A stone’s throw away from the underground station near Qasr El-Nil Bridge is Egypt’s Modern Art Museum on the Opera House grounds, surrounded by green manicured lawns that separate visitors from the bustle of Cairo.
It was not always nestled peacefully in this Zamalek site. The seeds of the idea were first sown by the greatest patron of art in Egypt, Mohamed Mahmoud Khalil. In 1925, Khalil began acquiring artwork by Egyptian artists, forming what became the nucleus of the collection at the museum.
In 1927, he convinced the Palace to form a fine arts advisory committee, answering to the Ministry of Education. The committee recommended that the Cairo Modern Art Museum be established.
In the same year, a small hall of the Fine Art Lovers’ Society in the Tigeran Palace in Ibrahim Pasha Street (now Gomhouria Street) became the first root of the sought after museum. The collection was, indeed, small, yet donations of paintings and sculptures by fine art aficionados were gradually added to it. The holdings were then moved to the site of the old wax museum established by Fouad Abdel-Malik, at the Moussery family seat, on the corner of Fouad (now 26 July Street) and Emad Al-Din (Mohamed Farid) streets. Finally, the collection was housed in a building that proudly carried the name of the "Fine Arts Museum" in Egypt.
During World War II, the headquarters was moved to several palaces with fin de siècle architecture. The genius loci of these headquarters suited the rare items on display. In 1986, the Ministry of Culture stepped in and decided to move the museum to its current headquarters in Gezirah.
The new museum was built in 1936 and designed by renowned Architect Mustafa Fahmy. It took the government five years of extensive work and more than LE 2 million to prepare the building. The building has a rectangular facade, with four columns bounding three large ornamental windows. It has three large rectangular doors; the main entrance, accessible via a ramp and two flights of granite stairs, is flanked by two towers. On either side are two large halls for sculpture exhibitions.
The museum exhibits 400 works, which were shrewdly planned in 2001 with military precision by a group of Egyptian artists. The ground floor is devoted to exhibiting the work of contemporary Egyptian artists starting from 1975 up until now, giving visitors an overview of the state of today’s art scene in Egypt. The rest of the floors were laid out chronologically, starting with the pioneers and ending with the experiments of the up-and-coming artists.
The main entrance and the lobby are nowadays taken over by the paintings of the "Cairo International Biennale," which runs well into February 2011. But the moment you step in, you are given a panorama of art and, most importantly, life in Egypt in the 20th century, immortalized in a number of paintings beginning with "Nile by the Gala’a Bridge" by Mohamed Nagy.
As if he knew that it would be changed beyond recognition, thus opting to paint it as a way to preserve it for posterity, the serene imagery of the "Waterwheel" by Hussein Mohammed Youssef takes you back to the heyday of Egypt and the beautiful countryside.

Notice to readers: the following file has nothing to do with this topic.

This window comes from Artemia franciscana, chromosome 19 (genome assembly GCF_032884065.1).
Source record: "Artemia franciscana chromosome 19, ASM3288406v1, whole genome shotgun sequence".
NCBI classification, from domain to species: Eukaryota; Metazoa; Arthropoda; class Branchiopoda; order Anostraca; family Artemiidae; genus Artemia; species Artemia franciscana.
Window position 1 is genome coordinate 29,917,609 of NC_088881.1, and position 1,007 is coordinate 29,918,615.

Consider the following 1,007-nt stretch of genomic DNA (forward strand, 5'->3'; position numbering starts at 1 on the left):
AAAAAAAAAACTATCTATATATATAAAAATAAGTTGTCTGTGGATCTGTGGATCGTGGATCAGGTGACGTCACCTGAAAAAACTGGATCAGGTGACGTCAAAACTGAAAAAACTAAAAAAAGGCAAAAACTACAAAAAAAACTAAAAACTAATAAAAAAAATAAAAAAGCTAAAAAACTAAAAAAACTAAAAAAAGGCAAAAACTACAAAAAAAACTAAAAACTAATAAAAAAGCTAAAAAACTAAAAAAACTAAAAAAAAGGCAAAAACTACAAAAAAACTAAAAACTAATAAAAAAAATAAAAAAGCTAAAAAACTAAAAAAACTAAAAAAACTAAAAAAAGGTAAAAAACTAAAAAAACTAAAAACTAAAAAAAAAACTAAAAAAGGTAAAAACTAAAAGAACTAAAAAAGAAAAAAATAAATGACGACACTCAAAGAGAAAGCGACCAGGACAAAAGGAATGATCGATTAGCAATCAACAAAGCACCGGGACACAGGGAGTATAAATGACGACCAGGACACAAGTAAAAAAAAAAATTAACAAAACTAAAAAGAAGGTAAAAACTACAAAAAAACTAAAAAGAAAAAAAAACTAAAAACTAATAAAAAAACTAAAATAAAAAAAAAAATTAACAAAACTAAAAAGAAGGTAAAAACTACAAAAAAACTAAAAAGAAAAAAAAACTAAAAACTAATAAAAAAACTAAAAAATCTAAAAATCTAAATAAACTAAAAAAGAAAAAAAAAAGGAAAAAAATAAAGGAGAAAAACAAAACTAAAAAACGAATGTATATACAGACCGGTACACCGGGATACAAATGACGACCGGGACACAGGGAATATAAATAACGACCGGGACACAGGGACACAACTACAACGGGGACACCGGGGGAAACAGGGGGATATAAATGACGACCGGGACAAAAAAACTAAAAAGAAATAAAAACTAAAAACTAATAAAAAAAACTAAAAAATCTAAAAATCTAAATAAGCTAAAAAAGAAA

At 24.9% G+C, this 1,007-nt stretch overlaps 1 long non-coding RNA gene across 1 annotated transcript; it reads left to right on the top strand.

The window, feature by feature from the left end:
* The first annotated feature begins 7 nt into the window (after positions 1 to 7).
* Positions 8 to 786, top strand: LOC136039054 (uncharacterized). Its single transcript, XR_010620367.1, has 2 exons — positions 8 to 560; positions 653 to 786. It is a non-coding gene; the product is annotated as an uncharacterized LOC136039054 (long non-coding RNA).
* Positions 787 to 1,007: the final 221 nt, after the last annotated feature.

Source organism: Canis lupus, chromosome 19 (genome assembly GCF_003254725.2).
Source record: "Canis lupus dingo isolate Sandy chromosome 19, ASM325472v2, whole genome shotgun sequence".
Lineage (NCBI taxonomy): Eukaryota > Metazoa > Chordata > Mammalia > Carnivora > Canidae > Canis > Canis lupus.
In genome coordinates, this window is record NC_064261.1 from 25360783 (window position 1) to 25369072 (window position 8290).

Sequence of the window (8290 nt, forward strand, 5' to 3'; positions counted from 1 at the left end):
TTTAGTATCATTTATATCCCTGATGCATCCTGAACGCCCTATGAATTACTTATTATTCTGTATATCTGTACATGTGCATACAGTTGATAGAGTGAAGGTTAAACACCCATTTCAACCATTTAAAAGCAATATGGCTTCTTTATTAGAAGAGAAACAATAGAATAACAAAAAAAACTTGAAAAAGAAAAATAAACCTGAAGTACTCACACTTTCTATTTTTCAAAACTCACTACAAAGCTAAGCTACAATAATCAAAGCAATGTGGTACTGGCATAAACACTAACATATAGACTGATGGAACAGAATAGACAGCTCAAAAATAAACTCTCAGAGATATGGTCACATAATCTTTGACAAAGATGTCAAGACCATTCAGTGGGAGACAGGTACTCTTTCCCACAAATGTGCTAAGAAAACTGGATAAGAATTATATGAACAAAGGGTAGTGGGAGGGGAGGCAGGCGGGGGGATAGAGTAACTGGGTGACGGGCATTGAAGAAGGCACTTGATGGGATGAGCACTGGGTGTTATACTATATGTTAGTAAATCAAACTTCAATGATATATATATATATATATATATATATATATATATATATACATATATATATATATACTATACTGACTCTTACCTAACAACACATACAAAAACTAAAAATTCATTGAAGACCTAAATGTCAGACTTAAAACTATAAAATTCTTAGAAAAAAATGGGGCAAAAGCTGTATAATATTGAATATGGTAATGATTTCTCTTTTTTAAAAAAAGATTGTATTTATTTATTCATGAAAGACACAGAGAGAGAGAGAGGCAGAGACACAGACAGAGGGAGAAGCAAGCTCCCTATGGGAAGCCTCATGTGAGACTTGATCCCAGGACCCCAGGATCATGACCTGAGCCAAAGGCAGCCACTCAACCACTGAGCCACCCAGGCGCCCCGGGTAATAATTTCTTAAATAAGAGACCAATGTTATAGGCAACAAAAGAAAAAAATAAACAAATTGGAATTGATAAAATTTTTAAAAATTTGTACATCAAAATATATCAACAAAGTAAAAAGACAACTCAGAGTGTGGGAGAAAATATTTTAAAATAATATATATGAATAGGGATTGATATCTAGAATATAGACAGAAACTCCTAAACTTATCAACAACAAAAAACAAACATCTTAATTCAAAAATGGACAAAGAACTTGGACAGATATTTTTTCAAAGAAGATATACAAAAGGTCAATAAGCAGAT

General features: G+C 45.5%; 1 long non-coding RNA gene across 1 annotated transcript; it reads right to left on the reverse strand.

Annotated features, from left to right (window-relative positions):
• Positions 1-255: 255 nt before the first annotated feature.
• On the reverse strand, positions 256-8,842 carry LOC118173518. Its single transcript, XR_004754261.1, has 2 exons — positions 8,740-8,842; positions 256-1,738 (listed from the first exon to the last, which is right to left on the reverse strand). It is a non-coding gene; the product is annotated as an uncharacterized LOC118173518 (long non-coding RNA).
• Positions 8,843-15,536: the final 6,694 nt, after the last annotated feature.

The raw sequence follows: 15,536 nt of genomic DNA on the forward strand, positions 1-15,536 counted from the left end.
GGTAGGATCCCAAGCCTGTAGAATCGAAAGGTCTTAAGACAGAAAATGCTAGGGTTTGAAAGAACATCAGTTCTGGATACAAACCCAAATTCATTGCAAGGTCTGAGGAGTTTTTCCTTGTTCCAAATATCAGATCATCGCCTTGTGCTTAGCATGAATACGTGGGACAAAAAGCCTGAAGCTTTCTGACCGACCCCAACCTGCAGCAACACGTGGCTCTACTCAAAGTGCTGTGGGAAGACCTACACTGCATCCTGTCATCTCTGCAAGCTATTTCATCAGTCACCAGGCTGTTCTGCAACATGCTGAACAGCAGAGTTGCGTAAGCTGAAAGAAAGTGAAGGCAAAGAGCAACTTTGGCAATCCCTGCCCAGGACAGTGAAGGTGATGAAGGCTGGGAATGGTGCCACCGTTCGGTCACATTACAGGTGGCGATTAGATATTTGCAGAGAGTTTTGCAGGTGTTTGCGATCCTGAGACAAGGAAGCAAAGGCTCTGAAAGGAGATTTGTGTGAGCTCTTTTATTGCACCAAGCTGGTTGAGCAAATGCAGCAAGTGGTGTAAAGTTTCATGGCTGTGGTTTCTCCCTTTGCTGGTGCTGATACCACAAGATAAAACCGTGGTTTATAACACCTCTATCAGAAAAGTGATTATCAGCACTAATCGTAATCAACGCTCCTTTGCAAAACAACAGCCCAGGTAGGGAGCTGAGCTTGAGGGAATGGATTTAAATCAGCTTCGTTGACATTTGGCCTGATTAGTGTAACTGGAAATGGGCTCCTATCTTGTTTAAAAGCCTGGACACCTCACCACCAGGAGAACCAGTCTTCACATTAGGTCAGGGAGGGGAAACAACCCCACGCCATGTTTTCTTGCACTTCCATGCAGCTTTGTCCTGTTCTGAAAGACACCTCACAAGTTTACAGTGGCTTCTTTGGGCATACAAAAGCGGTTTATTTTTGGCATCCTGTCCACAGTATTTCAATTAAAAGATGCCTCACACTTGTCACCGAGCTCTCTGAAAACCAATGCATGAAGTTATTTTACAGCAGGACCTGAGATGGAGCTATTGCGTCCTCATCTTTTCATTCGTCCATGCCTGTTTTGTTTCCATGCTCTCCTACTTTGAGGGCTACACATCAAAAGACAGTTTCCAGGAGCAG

There is the Heba Enyat painting featuring a farmer reading a paper with his wife behind him carrying an infant representing the 60s with all its hopes and dreams.
Yet, not everything was this positive back then, as portrayed in a sculpture of the political prisoner by Hassan Al-Agati, a realistic piece representing the sinister reality of its time. There is also the "Hunger" painting depicting a skeletal head with empty eyes gawping longingly at a huge can of tinned sardines by Zakariya Al-Zayni, which occupies most of the canvas.
On the first floor, you’re drawn to the famous "Bullfighter" by Adham Wanly with its dark colors and the brooding long face of the fighter and the clear opinion of the painter of the sport, which made him splash the rest of the ring and audience in blood red. Then, you are staring into the compassionate eyes of "Miss H," dressed in all her black chiffon finery and holding a little book — of poetry I am sure — in her long tapered fingers. Then, you discover that it is by Ema Cali Ayyad, the Italian artist and wife of the famous Pioneer Ragheb Ayyad.
I was most taken by Gamal Kamal’s masterful portrait of the great romantic poet Ahmed Rami; all dewy-eyed, disheveled hair and dark look in his eyes in a simple crisp white shirt.
Wandering about on the first floor would bring you to the "Waves" of George Sabbagh, transporting you immediately to the Montazah Corniche in Alexandria, so vivid that it leaves a taste of salt in your mouth and the smell of hot, damp sand all around.
When you turn a corner on the second floor, a total surprise awaits you in the form of oil in canvass titled “Bathers." The painting shows four ladies in long towels and terry turbans of different heights and weights in a private girl talk session, but the shock is in the name of the painter Mustafa Hussein, who is a household name for his famous cartoons and satirical treatment of topical issues. Who knew that Mustafa Hussein had such paintings?
It is astonishing that the rich and turbulent 20th century could be compactly presented in the two-storey building of the Modern Art Museum, giving visitors an insight into the country and its people of those times.
Tickets to the museum are affordable; LE 2 for Egyptians and LE 10 for non-Egyptians.
Cairo Opera House grounds, Gezira, Zamalek, Cairo. Tel: (02) 2736 6665. Open 9 am-3 pm and from 5-9 pm, closed Mondays.
A piece by Salah Yousry.